How to Write Better Emails

How to Write Better Emails

I can imagine you rolling your eyes at the title of this post. But how would you grade the effectiveness of your written communication? 

Even if you think your emails are above average (similar to how we all imagine we are above average motor vehicle drivers), I hope you pick up a couple of ideas from this post that enhance the effectiveness of your messages. Some of these recommendations, I am not ashamed to say, I only learned recently. 

My email goals:

  • communicate clearly 
  • avoid misunderstandings
  • save time

My assertion: “Making time to craft a better email saves time (for everyone) over the long run.

Here’s a selection of my current best practices:

Clarify your intentions first.

Before you even begin writing, think about the specific action you want the recipient to take. Finish this sentence: “When the recipient has finished reading my email they will……” 

Summarize your topic in the subject line.

People receiving a large volume of emails tend to scan the subject line to decide how soon to open, and whether or not to respond, file, or delete your message. If your subject line is vague, you have already blown your first opportunity to move to the head of the queue.

I scream inside whenever I receive emails with vague one or two word subject lines like, “Meeting notes” (what meeting? when?), or “Sales update”, or “Discuss”, or “FYI”, or “Hi there”. Agh!!!

I find it highly frustrating to have to wade through lists of emails and open each email to re-read the content just to find the particular one I am searching for. Do your recipients a huge favor, and take the time to write a decent subject line explaining the key thrust of your email in the first place.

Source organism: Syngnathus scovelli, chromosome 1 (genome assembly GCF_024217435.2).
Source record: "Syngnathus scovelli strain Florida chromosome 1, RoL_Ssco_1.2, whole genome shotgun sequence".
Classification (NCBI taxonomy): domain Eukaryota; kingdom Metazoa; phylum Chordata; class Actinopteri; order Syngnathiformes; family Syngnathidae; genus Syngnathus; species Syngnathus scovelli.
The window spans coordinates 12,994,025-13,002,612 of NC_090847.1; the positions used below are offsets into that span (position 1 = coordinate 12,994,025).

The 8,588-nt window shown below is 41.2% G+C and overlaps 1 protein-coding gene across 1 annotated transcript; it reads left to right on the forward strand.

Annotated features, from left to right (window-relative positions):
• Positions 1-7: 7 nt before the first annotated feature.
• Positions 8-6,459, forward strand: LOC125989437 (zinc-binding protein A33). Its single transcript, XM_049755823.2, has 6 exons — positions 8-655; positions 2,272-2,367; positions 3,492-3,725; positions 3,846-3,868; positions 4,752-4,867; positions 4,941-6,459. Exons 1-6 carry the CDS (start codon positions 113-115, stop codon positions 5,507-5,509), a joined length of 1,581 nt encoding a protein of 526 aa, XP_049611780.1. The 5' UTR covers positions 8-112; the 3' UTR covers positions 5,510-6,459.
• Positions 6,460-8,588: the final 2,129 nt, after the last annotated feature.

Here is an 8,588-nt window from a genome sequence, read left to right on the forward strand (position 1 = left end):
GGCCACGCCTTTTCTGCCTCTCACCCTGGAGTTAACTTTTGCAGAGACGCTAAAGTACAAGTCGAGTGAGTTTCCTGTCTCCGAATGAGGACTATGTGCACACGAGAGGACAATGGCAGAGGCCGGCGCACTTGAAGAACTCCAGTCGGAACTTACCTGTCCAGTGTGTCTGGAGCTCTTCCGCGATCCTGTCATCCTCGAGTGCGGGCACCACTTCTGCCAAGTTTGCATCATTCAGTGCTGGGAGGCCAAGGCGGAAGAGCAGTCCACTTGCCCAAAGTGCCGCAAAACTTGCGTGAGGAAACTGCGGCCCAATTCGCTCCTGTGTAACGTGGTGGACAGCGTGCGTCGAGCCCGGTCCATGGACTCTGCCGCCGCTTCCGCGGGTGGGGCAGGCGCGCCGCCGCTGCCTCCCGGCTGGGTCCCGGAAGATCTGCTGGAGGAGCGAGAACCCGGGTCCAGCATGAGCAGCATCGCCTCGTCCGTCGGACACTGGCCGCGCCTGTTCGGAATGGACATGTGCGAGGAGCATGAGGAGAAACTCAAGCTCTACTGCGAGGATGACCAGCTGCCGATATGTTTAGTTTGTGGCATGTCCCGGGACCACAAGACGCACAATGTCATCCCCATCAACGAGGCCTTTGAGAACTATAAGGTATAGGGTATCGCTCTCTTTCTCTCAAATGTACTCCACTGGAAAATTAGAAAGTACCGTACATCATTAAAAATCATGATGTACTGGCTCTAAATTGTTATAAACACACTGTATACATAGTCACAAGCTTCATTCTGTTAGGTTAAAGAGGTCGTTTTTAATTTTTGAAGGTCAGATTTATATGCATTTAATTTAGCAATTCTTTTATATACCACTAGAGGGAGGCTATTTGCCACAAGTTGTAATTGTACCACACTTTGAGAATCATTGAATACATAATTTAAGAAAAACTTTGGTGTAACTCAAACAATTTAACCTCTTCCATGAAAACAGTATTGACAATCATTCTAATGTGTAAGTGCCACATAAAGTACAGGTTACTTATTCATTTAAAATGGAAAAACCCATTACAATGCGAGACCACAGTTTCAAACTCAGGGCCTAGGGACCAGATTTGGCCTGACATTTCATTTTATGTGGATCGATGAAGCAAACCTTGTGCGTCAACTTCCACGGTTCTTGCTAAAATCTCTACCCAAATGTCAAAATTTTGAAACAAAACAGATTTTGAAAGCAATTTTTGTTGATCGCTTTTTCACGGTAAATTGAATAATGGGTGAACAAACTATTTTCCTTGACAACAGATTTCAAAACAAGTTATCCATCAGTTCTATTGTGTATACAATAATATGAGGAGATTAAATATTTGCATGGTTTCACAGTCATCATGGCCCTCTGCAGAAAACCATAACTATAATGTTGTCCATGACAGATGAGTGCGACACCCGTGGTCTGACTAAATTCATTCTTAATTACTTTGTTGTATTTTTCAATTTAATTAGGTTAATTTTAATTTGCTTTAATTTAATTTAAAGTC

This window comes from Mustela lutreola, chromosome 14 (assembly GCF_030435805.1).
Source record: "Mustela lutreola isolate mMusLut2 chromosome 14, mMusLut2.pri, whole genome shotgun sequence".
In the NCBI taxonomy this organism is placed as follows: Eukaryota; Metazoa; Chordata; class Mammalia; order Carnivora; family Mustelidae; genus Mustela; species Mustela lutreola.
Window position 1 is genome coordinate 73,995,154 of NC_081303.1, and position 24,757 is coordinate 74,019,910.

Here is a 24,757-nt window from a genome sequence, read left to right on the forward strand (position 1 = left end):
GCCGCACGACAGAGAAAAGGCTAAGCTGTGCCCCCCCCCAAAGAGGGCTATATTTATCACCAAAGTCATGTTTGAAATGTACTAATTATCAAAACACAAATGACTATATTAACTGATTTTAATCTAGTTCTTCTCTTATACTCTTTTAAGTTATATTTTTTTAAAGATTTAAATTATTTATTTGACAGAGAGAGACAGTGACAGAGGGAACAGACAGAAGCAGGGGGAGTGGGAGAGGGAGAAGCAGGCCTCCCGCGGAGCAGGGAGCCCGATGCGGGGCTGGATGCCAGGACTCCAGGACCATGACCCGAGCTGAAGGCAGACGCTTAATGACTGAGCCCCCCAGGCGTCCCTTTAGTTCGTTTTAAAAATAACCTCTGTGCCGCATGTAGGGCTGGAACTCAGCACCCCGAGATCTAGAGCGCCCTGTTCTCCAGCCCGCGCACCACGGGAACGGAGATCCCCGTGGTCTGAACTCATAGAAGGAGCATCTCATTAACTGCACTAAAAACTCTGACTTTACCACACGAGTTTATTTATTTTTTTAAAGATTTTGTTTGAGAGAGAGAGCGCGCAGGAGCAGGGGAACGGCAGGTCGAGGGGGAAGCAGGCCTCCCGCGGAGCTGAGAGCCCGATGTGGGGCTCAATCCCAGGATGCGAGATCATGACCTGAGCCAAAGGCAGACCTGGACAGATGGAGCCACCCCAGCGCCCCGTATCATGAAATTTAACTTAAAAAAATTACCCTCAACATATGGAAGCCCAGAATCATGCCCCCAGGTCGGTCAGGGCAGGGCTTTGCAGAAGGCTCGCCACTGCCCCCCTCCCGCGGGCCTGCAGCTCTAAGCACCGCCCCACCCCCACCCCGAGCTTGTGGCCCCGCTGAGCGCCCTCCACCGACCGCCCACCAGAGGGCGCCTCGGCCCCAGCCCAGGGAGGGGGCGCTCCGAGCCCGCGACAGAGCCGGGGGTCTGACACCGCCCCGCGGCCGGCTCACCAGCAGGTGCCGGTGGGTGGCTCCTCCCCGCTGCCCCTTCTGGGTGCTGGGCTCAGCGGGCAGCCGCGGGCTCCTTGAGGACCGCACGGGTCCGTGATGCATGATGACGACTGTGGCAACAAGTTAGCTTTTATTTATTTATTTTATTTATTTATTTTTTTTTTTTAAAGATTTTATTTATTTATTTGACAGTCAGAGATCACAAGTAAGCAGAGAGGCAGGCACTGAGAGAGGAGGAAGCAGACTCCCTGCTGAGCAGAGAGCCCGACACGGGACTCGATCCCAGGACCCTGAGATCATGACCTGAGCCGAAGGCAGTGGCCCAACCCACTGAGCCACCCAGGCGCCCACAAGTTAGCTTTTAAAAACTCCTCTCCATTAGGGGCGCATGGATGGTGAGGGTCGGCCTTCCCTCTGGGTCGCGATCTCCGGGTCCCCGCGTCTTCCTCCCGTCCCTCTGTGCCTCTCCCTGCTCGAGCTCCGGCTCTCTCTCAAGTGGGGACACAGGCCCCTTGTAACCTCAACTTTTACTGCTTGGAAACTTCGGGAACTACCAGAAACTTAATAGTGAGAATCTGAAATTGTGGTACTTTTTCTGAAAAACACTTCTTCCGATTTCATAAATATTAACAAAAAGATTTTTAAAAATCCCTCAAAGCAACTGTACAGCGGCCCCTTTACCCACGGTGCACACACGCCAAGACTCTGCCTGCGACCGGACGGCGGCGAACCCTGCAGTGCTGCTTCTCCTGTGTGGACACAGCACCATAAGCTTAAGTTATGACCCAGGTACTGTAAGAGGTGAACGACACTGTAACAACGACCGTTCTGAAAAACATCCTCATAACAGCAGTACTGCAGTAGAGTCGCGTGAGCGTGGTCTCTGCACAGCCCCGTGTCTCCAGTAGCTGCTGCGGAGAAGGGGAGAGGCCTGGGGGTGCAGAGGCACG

Email miscommunication and confusion have become such a (mission-critical) problem that the US military has developed a series of subject line prefix codes and require staff to insert them in the email subject line prior to stating the topic:

  • Info: (for informational purposes only. The recipient is not required to respond or perform any action)
  • Decision: (recipient is required to make a decision)
  • Action: (recipient needs to take action)
  • Sign: (recipient needs to provide a signature)
  • Request: (seeking approval or permission from the recipient)
  • Coord: (request coordination with or by the recipient)

I use this system myself and find it to be very helpful with clients and colleagues. I have some additional ones of my own:

  • Question: (when I have a question I would like the recipient to answer)
  • Article: (when sharing a link to an article or blog that I think would be of interest)
  • Suggestion: (when I am providing a casual recommendation)

Here are some recent examples of email subject lines I have sent to clients:

Article: What Instant Delivery Services Could Do to Cities | Bloomberg